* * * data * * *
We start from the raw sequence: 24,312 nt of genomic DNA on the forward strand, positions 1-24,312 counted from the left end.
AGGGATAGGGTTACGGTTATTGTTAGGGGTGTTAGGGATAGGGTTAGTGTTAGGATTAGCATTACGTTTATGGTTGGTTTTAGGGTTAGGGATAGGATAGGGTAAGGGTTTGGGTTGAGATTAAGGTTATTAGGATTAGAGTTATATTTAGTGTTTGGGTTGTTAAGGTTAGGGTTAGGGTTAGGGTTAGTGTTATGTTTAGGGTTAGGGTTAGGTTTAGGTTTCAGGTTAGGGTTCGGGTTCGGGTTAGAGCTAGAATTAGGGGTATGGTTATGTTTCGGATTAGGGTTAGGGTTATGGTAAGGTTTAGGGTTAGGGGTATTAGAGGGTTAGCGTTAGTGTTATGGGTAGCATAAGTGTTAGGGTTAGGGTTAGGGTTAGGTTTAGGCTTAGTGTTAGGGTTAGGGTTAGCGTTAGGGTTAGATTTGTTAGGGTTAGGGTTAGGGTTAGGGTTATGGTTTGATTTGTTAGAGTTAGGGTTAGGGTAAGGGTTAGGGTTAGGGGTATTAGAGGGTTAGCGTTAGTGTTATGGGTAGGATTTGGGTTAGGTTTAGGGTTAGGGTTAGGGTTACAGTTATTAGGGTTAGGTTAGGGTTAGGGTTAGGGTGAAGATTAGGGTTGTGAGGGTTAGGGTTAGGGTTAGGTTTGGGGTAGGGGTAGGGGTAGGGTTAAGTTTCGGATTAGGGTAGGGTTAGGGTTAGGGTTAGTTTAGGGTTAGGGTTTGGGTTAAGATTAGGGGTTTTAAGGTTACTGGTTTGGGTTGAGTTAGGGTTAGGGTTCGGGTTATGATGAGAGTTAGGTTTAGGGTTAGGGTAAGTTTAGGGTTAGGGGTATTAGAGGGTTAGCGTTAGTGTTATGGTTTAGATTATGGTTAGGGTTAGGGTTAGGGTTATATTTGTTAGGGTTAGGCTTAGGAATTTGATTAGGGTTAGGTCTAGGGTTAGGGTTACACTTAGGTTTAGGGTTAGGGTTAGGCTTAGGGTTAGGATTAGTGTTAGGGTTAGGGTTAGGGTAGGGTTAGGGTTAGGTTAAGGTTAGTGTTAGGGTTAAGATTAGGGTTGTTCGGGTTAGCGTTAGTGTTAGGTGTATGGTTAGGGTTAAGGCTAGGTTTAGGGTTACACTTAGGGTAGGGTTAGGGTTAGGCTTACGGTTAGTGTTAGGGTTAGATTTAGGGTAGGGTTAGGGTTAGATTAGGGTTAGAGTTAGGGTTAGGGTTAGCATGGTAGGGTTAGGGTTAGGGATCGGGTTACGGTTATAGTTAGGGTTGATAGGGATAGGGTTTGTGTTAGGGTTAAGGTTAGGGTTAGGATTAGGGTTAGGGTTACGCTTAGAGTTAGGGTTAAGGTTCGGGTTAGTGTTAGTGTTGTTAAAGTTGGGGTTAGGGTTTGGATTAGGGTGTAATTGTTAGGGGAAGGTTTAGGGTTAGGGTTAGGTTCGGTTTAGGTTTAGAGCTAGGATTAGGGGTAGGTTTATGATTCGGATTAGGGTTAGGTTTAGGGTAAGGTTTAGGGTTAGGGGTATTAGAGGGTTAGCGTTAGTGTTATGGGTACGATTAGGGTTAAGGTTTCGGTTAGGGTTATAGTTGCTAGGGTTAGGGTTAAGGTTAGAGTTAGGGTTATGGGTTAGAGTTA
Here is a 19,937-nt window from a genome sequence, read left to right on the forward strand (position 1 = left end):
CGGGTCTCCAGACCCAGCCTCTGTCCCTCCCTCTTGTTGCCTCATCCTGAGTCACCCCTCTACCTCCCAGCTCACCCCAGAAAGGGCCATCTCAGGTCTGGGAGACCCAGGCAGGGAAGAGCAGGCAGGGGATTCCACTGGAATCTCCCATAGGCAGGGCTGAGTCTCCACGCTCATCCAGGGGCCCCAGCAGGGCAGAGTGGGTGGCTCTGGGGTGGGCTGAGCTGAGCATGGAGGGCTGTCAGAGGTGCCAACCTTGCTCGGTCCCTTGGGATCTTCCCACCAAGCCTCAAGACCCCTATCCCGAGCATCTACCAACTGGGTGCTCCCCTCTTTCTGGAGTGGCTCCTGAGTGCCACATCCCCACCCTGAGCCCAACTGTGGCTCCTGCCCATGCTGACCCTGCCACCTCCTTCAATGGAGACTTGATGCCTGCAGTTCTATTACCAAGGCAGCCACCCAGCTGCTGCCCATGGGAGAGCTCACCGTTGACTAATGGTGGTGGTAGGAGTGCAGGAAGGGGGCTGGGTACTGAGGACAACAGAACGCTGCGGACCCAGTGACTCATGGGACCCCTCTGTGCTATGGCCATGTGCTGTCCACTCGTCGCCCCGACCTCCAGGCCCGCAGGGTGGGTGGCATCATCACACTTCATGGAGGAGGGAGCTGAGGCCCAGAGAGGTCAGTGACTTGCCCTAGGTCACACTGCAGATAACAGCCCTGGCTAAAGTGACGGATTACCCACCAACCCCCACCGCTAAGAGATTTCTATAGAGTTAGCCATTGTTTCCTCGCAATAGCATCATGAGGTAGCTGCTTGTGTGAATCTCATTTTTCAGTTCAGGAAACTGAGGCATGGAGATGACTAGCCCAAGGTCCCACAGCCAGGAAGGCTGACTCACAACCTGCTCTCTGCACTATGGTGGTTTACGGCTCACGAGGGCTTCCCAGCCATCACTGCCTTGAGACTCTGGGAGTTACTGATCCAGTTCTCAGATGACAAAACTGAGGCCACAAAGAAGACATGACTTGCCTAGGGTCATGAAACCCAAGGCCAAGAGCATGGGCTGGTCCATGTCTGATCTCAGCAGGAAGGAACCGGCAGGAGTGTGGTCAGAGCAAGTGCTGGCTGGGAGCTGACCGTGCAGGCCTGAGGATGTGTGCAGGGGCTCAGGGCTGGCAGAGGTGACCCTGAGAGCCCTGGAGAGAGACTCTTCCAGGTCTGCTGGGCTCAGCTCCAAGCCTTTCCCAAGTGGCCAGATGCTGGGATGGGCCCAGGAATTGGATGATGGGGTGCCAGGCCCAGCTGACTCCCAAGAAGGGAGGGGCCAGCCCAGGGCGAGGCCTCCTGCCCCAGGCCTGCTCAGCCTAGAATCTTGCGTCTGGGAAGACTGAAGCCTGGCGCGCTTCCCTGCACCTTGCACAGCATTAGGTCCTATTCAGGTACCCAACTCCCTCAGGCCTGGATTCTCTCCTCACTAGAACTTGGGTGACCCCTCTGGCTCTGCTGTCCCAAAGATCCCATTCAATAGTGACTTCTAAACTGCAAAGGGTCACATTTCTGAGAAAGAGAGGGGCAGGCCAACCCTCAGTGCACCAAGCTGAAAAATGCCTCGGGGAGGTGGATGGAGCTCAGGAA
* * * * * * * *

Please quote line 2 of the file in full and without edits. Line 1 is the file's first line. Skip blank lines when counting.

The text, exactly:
AGGGATAGGGTTACGGTTATTGTTAGGGGTGTTAGGGATAGGGTTAGTGTTAGGATTAGCATTACGTTTATGGTTGGTTTTAGGGTTAGGGATAGGATAGGGTAAGGGTTTGGGTTGAGATTAAGGTTATTAGGATTAGAGTTATATTTAGTGTTTGGGTTGTTAAGGTTAGGGTTAGGGTTAGGGTTAGTGTTATGTTTAGGGTTAGGGTTAGGTTTAGGTTTCAGGTTAGGGTTCGGGTTCGGGTTAGAGCTAGAATTAGGGGTATGGTTATGTTTCGGATTAGGGTTAGGGTTATGGTAAGGTTTAGGGTTAGGGGTATTAGAGGGTTAGCGTTAGTGTTATGGGTAGCATAAGTGTTAGGGTTAGGGTTAGGGTTAGGTTTAGGCTTAGTGTTAGGGTTAGGGTTAGCGTTAGGGTTAGATTTGTTAGGGTTAGGGTTAGGGTTAGGGTTATGGTTTGATTTGTTAGAGTTAGGGTTAGGGTAAGGGTTAGGGTTAGGGGTATTAGAGGGTTAGCGTTAGTGTTATGGGTAGGATTTGGGTTAGGTTTAGGGTTAGGGTTAGGGTTACAGTTATTAGGGTTAGGTTAGGGTTAGGGTTAGGGTGAAGATTAGGGTTGTGAGGGTTAGGGTTAGGGTTAGGTTTGGGGTAGGGGTAGGGGTAGGGTTAAGTTTCGGATTAGGGTAGGGTTAGGGTTAGGGTTAGTTTAGGGTTAGGGTTTGGGTTAAGATTAGGGGTTTTAAGGTTACTGGTTTGGGTTGAGTTAGGGTTAGGGTTCGGGTTATGATGAGAGTTAGGTTTAGGGTTAGGGTAAGTTTAGGGTTAGGGGTATTAGAGGGTTAGCGTTAGTGTTATGGTTTAGATTATGGTTAGGGTTAGGGTTAGGGTTATATTTGTTAGGGTTAGGCTTAGGAATTTGATTAGGGTTAGGTCTAGGGTTAGGGTTACACTTAGGTTTAGGGTTAGGGTTAGGCTTAGGGTTAGGATTAGTGTTAGGGTTAGGGTTAGGGTAGGGTTAGGGTTAGGTTAAGGTTAGTGTTAGGGTTAAGATTAGGGTTGTTCGGGTTAGCGTTAGTGTTAGGTGTATGGTTAGGGTTAAGGCTAGGTTTAGGGTTACACTTAGGGTAGGGTTAGGGTTAGGCTTACGGTTAGTGTTAGGGTTAGATTTAGGGTAGGGTTAGGGTTAGATTAGGGTTAGAGTTAGGGTTAGGGTTAGCATGGTAGGGTTAGGGTTAGGGATCGGGTTACGGTTATAGTTAGGGTTGATAGGGATAGGGTTTGTGTTAGGGTTAAGGTTAGGGTTAGGATTAGGGTTAGGGTTACGCTTAGAGTTAGGGTTAAGGTTCGGGTTAGTGTTAGTGTTGTTAAAGTTGGGGTTAGGGTTTGGATTAGGGTGTAATTGTTAGGGGAAGGTTTAGGGTTAGGGTTAGGTTCGGTTTAGGTTTAGAGCTAGGATTAGGGGTAGGTTTATGATTCGGATTAGGGTTAGGTTTAGGGTAAGGTTTAGGGTTAGGGGTATTAGAGGGTTAGCGTTAGTGTTATGGGTACGATTAGGGTTAAGGTTTCGGTTAGGGTTATAGTTGCTAGGGTTAGGGTTAAGGTTAGAGTTAGGGTTATGGGTTAGAGTTA